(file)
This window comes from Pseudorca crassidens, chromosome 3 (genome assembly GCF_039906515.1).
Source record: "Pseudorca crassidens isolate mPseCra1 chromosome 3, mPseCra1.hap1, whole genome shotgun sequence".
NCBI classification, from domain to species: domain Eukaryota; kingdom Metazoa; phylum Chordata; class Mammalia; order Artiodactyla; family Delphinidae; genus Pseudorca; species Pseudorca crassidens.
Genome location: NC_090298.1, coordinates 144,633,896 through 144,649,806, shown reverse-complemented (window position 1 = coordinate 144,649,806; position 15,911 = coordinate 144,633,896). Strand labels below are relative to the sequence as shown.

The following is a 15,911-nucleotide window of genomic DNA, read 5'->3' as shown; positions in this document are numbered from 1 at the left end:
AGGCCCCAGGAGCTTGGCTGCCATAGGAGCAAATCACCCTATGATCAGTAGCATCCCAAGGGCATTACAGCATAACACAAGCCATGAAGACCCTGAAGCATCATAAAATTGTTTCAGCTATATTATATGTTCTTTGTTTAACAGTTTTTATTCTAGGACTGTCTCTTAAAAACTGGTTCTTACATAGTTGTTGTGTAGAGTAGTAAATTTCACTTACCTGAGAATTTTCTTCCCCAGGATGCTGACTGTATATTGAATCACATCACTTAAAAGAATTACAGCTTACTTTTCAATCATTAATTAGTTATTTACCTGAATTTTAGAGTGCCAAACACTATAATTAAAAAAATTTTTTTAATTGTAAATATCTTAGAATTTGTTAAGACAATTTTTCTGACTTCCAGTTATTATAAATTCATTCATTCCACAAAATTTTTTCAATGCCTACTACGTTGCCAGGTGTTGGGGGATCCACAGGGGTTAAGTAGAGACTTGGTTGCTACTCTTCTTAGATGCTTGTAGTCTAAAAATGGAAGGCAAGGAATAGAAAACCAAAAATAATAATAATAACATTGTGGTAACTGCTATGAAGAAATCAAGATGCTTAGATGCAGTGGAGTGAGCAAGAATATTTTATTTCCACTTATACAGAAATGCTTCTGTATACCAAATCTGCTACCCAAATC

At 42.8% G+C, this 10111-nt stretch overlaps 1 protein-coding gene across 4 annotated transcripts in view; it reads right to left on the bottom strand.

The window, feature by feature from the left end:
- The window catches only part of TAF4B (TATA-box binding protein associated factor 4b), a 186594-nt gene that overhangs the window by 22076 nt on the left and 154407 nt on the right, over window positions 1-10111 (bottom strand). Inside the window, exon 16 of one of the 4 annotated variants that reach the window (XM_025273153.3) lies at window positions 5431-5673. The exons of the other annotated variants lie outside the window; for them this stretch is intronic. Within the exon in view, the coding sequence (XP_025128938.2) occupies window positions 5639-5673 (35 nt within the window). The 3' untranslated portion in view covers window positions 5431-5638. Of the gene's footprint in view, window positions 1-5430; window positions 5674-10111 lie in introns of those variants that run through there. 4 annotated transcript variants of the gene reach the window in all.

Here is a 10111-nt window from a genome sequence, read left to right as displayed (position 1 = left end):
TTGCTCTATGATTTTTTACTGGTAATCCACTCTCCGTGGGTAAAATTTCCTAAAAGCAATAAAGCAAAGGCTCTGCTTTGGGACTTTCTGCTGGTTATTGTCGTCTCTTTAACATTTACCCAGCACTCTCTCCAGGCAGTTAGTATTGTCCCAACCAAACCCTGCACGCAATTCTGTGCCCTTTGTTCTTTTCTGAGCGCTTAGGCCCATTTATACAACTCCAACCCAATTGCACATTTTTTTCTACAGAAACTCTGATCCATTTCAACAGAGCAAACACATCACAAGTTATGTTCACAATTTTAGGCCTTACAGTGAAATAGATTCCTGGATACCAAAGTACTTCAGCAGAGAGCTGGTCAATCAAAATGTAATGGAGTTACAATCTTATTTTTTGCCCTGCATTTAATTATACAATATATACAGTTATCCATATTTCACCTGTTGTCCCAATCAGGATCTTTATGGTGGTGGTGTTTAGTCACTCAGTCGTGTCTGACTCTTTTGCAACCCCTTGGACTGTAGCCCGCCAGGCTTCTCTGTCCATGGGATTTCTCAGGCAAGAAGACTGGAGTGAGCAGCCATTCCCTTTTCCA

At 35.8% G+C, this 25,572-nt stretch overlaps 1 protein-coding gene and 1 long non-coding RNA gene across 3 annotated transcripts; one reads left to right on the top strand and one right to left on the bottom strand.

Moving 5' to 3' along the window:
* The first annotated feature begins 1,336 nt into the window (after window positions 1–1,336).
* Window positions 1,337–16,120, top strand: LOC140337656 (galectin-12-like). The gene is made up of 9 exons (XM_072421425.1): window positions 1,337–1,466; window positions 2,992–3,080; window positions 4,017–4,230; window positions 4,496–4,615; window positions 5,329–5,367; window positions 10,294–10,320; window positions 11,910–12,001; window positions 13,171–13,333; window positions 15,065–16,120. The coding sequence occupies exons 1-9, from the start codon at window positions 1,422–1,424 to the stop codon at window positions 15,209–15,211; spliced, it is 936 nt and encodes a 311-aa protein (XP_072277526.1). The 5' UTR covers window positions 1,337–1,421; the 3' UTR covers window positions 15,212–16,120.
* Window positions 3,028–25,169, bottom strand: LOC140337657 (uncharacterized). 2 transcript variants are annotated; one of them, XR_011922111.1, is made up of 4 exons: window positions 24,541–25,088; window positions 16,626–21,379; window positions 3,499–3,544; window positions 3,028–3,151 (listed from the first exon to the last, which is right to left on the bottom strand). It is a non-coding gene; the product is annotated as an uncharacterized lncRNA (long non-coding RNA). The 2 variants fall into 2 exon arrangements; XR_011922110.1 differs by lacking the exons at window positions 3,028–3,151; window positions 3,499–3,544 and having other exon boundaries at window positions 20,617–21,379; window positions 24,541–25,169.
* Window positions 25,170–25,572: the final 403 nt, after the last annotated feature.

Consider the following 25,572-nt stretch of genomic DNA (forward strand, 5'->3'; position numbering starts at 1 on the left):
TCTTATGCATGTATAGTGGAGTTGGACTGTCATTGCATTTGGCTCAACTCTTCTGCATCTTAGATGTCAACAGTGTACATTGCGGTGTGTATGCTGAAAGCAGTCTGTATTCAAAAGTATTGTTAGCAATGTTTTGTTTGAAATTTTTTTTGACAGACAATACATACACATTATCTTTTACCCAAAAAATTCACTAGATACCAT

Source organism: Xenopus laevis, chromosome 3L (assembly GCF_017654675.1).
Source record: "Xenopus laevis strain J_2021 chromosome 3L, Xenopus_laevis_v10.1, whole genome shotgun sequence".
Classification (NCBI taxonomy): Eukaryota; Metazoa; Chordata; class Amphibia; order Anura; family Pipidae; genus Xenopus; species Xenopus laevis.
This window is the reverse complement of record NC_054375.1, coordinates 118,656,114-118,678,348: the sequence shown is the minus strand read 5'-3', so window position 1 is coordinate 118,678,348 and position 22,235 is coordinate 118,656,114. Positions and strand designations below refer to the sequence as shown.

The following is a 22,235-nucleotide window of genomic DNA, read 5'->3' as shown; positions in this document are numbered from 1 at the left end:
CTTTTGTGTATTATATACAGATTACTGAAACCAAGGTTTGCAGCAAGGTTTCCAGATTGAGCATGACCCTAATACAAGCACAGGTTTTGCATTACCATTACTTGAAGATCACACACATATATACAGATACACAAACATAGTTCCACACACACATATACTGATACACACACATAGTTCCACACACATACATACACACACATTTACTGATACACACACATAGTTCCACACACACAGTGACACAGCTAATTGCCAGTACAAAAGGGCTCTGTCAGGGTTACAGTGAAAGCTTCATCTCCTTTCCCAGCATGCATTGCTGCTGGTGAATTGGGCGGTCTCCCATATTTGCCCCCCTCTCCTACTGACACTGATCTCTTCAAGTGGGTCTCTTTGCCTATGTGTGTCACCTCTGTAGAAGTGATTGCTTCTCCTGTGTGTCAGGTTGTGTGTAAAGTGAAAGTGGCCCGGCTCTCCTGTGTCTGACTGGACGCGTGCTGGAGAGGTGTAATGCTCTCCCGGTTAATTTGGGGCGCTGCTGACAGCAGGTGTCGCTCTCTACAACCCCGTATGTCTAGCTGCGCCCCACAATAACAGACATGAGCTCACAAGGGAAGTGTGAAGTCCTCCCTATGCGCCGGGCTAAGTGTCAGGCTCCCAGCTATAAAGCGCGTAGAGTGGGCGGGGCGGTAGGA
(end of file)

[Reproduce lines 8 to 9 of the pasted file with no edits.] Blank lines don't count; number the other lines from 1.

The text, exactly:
The window, feature by feature from the left end:
- The window catches only part of TAF4B (TATA-box binding protein associated factor 4b), a 186594-nt gene that overhangs the window by 22076 nt on the left and 154407 nt on the right, over window positions 1-10111 (bottom strand). Inside the window, exon 16 of one of the 4 annotated variants that reach the window (XM_025273153.3) lies at window positions 5431-5673. The exons of the other annotated variants lie outside the window; for them this stretch is intronic. Within the exon in view, the coding sequence (XP_025128938.2) occupies window positions 5639-5673 (35 nt within the window). The 3' untranslated portion in view covers window positions 5431-5638. Of the gene's footprint in view, window positions 1-5430; window positions 5674-10111 lie in introns of those variants that run through there. 4 annotated transcript variants of the gene reach the window in all.